The Right to Refuse Treatment
April 11, 2012 2 Comments
Because of my epilepsy, I have had quite a few run-ins with EMS and ER staff in various cities, states, and countries.
It is my policy to refuse treatment if someone calls an ambulance while I’m having a seizure. I have told family, friends, and partners to refrain from calling an ambulance if I have a seizure, unless I’m severely injured.
I’ve had to justify this decision to the vast majority of those I have conveyed my wishes to.
“There’s no point. If I’m not gushing blood, there is no reason for me to go to the hospital. I have epilepsy. I know this. What is the point of getting dragged to the hospital, getting MRIs, EEGs, and a bunch of other tests done–only for them to tell me I have epilepsy? That’s a bunch of debt for nothing.”
Once I lay it out like that, most reasonable people agree. Whether or not they’ll actually abide by my wishes is a different story.
It’s impossible to avoid ambulances, however. I go out, like people do, and Random Dude on the street knows nothing about my medical history or my wishes.
So, I have a seizure. I wake up, EMTs are there. Even in my post-seizure fog, I can tell them that I have epilepsy, and that I’m refusing treatment.
Here’s my problem.
EMTs do not like to be told no.
Medical personnel operate under two doctrines: informed consent, and implied consent. In my situation, medical personnel approach me under implied consent–meaning, that patients who are either unconscious, or “mentally incapacitated” would “reasonably” want to be treated. Patients in an incapacitated state are assumed to have given consent to be treated.
When EMTs first meet me, I’m either unconscious, or in the grey area of being conscious, but incapacitated. Or so they assume.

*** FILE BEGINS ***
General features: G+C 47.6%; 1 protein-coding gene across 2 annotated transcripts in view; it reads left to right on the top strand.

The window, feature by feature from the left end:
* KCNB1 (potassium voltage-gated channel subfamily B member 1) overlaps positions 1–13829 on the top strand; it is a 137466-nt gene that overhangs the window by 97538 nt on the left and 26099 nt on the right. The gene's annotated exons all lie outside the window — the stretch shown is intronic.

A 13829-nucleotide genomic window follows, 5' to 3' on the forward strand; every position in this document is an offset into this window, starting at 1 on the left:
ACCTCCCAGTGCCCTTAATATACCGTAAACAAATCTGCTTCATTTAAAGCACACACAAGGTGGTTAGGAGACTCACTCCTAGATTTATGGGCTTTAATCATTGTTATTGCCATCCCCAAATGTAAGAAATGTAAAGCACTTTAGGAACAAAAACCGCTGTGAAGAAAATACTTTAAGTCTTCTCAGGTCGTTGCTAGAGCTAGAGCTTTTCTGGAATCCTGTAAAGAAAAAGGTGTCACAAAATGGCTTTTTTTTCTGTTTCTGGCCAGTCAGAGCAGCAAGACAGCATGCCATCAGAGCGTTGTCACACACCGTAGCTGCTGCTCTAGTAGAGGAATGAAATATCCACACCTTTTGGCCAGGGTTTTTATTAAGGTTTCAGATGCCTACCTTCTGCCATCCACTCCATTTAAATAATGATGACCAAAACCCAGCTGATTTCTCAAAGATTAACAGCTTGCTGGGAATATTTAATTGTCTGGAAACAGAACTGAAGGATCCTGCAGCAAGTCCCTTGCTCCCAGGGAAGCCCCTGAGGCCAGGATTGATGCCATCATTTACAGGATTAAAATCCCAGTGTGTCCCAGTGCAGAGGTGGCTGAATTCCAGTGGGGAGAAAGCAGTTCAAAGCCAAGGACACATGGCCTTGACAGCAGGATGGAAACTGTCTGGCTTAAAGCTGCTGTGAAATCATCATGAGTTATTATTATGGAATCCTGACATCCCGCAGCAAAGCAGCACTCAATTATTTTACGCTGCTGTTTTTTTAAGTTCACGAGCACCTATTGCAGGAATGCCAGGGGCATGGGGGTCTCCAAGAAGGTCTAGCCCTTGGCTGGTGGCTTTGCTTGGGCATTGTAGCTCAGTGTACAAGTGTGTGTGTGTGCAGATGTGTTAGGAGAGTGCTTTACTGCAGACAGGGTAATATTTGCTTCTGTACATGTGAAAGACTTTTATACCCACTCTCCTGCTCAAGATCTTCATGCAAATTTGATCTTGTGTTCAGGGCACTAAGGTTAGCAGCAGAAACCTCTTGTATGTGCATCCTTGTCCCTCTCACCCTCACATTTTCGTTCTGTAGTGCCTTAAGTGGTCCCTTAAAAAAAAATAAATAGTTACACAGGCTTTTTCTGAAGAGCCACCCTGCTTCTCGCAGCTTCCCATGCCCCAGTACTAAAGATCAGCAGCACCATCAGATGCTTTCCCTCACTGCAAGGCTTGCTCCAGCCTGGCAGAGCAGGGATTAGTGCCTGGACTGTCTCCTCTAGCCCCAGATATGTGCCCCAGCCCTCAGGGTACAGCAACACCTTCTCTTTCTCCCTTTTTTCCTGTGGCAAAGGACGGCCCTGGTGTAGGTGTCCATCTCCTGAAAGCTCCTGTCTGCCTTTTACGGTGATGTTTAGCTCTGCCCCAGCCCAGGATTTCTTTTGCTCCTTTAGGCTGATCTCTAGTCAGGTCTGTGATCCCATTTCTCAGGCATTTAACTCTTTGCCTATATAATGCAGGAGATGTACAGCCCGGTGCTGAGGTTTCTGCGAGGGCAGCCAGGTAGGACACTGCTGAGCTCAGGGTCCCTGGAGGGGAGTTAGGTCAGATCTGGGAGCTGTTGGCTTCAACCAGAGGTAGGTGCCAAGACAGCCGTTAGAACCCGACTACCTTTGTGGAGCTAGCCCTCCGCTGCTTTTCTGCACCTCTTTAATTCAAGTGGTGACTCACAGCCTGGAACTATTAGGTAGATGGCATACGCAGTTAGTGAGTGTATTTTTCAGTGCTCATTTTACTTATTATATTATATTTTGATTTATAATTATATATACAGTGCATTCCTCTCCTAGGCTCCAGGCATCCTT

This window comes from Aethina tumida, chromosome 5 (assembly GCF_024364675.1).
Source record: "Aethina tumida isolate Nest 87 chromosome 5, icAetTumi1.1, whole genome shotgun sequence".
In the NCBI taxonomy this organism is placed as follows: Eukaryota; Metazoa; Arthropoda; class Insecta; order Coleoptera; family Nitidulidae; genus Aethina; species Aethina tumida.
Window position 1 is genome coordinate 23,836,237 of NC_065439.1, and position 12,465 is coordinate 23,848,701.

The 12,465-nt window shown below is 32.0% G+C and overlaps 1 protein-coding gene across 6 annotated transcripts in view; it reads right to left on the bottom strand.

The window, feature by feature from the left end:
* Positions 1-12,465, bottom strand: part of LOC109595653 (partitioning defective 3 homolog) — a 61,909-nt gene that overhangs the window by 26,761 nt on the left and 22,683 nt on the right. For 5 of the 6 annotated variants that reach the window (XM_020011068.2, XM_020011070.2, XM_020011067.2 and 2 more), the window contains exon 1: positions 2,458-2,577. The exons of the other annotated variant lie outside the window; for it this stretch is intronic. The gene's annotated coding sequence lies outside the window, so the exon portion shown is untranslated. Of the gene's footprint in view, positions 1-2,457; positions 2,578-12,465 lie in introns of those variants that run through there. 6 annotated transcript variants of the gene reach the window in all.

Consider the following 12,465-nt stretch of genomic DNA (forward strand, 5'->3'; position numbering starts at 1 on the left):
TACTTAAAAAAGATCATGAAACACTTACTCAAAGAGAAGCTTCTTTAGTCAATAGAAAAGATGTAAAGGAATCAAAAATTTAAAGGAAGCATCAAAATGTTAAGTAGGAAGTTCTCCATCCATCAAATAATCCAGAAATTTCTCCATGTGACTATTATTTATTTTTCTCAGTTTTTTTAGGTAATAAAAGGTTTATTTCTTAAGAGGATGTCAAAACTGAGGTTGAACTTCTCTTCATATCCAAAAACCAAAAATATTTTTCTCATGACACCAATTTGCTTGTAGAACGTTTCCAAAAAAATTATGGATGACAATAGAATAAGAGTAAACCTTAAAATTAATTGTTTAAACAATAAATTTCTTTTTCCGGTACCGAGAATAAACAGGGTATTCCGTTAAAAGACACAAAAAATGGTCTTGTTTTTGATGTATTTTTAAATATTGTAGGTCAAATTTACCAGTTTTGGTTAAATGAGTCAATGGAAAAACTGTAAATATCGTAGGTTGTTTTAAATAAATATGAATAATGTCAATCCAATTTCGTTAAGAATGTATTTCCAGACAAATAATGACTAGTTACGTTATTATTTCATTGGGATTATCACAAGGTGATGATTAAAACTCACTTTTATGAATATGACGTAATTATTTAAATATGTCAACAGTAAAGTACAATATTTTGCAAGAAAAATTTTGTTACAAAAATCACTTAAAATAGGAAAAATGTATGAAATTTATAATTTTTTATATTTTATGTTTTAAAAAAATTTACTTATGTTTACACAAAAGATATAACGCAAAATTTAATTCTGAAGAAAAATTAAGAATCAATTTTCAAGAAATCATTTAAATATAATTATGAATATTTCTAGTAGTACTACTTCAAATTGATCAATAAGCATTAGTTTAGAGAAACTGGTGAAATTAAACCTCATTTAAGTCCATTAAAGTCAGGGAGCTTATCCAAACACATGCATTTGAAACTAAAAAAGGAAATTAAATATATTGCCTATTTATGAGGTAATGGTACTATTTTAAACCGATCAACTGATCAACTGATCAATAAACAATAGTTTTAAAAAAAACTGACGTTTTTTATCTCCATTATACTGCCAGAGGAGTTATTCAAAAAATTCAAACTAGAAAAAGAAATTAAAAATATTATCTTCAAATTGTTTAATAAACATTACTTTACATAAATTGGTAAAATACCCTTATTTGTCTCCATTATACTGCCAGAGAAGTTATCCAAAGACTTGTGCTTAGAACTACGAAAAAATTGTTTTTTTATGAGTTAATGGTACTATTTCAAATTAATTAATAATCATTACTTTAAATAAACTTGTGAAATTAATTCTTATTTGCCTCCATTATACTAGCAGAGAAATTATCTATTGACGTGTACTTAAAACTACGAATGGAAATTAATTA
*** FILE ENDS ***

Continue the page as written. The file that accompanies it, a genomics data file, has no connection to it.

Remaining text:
It’s a very short time after I regain consciousness that I regain my mental faculties. I have epilepsy–I’ve dealt with unconsciousness and seizures many times. I know what that post-seizure state is like. I know how to care for myself, post-seizure. I know what to expect.
I also know what to expect from EMTs. When I regain consciousness, the EMT will be helpful, sympathetic, and will do their best to care for me. The moment I state that I am refusing treatment, it all changes.
The EMT(s) will get hostile and defensive. No, they tell me, I need treatment. I need to come with them. They need to check me out, to run tests. No, I insist. I’m fine. I don’t need treatment. Next, they belittle me. I don’t know what I’m talking about. I don’t know what’s best for me. I could have severe injuries. I couldn’t possibly know if I’m injured or not. I need to come with them.
I persist, however, and eventually they relent. They make it very clear they disapprove, and act accordingly every step of the way.
This is how it has always gone.
Until last week.
Last week, I had a car accident. My epilepsy was not the cause. I did a quick self-evaluation at the scene, and I determined that I didn’t have any injuries to worry about—certainly nothing to merit the large bills that a hospital trip would result in. I told the responding officers that I didn’t need an ambulance. They disagreed. When the EMTs arrived, I answered their questions, and told them that I would be refusing treatment.
Not only did they get hostile and defensive, but they refused to accept my refusal. “You have no choice,” they told me, “You’re coming with us whether you want to or not. The only choice you have is what hospital we take you to.”
Hmm. Not mentally capable of choosing to refuse treatment, but capable enough to decide which hospital to go to. Interesting. Okay, then.
“Well, I’m not going to any religious hospital, I can tell you that right now.”
The EMT was taken aback. Once he recovered, he listed my remaining options. I chose the hospital my physician is affiliated with.
I’m rather forceful and opinionated for someone incapable of making my own medical decisions, aren’t I? I hope the EMT received the message sent in my glare.
Interestingly enough, I did not receive the treatment the EMTs insisted I needed. I wasn’t immobilized, like car accident victims are supposed to be. I wasn’t given an IV, like seizure victims usually are. They took my blood pressure and my heart rate. That was it.
It wasn’t about getting me medical treatment they thought I needed. This was a power play. As a patient, I was supposed to acquiesce. I was supposed to submit to their judgment. When I didn’t, they took it as a challenge to their authority–and they abused that authority.